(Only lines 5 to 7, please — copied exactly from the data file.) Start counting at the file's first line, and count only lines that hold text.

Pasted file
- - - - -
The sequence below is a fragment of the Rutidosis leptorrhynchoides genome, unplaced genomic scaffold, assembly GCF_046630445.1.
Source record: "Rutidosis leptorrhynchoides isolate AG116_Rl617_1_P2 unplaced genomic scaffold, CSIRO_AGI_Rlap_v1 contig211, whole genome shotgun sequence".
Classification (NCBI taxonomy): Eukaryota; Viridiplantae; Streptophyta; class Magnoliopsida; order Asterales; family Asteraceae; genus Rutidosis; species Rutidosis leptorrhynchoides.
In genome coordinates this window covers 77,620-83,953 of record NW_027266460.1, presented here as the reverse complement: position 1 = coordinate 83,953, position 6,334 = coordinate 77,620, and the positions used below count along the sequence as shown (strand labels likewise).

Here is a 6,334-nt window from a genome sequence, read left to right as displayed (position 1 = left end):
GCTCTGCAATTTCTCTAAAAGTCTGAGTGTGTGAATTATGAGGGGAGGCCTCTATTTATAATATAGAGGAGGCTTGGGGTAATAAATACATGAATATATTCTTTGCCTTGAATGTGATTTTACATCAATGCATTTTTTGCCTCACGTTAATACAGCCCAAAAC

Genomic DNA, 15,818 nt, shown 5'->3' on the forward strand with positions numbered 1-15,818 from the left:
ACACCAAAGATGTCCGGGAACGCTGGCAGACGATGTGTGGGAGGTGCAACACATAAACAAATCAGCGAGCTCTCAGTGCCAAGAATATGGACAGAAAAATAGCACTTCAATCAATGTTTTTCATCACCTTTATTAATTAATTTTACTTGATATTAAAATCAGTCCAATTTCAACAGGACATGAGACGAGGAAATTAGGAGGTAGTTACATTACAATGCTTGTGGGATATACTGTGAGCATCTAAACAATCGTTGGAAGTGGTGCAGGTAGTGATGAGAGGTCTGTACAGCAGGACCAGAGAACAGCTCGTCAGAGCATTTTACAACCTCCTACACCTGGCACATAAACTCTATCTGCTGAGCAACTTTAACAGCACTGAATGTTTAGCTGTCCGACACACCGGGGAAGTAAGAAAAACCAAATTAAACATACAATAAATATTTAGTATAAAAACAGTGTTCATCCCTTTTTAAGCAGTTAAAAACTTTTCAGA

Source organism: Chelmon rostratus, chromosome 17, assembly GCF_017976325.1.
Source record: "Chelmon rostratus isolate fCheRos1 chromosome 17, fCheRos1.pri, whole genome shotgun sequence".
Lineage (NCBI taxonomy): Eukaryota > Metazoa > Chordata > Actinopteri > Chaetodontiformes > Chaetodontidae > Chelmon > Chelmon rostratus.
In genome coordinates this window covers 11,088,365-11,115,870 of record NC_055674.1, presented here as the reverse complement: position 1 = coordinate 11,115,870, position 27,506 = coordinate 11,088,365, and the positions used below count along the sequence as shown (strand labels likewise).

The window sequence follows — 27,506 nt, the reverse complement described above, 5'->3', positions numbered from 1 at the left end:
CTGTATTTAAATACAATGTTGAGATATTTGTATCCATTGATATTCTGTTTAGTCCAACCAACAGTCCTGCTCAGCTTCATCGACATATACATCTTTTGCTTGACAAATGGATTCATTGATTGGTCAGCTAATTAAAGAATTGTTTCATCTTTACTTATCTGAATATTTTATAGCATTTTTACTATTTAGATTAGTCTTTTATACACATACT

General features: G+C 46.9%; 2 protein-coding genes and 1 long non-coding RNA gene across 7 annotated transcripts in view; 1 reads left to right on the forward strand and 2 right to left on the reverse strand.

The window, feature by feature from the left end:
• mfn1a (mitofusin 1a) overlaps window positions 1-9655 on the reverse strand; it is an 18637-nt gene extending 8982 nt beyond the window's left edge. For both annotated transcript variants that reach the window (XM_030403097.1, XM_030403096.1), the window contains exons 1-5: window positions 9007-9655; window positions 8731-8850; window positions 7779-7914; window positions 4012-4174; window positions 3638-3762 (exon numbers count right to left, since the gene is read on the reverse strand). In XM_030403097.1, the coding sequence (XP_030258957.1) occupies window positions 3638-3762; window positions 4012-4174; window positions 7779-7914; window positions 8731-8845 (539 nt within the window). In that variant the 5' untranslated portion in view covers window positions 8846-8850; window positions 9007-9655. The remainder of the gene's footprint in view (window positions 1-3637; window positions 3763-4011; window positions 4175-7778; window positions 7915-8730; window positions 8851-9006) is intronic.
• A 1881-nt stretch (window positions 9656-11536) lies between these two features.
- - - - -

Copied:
Here is a 6,334-nt window from a genome sequence, read left to right as displayed (position 1 = left end):
GCTCTGCAATTTCTCTAAAAGTCTGAGTGTGTGAATTATGAGGGGAGGCCTCTATTTATAATATAGAGGAGGCTTGGGGTAATAAATACATGAATATATTCTTTGCCTTGAATGTGATTTTACATCAATGCATTTTTTGCCTCACGTTAATACAGCCCAAAAC

Genomic DNA, 15,818 nt, shown 5'->3' on the forward strand with positions numbered 1-15,818 from the left: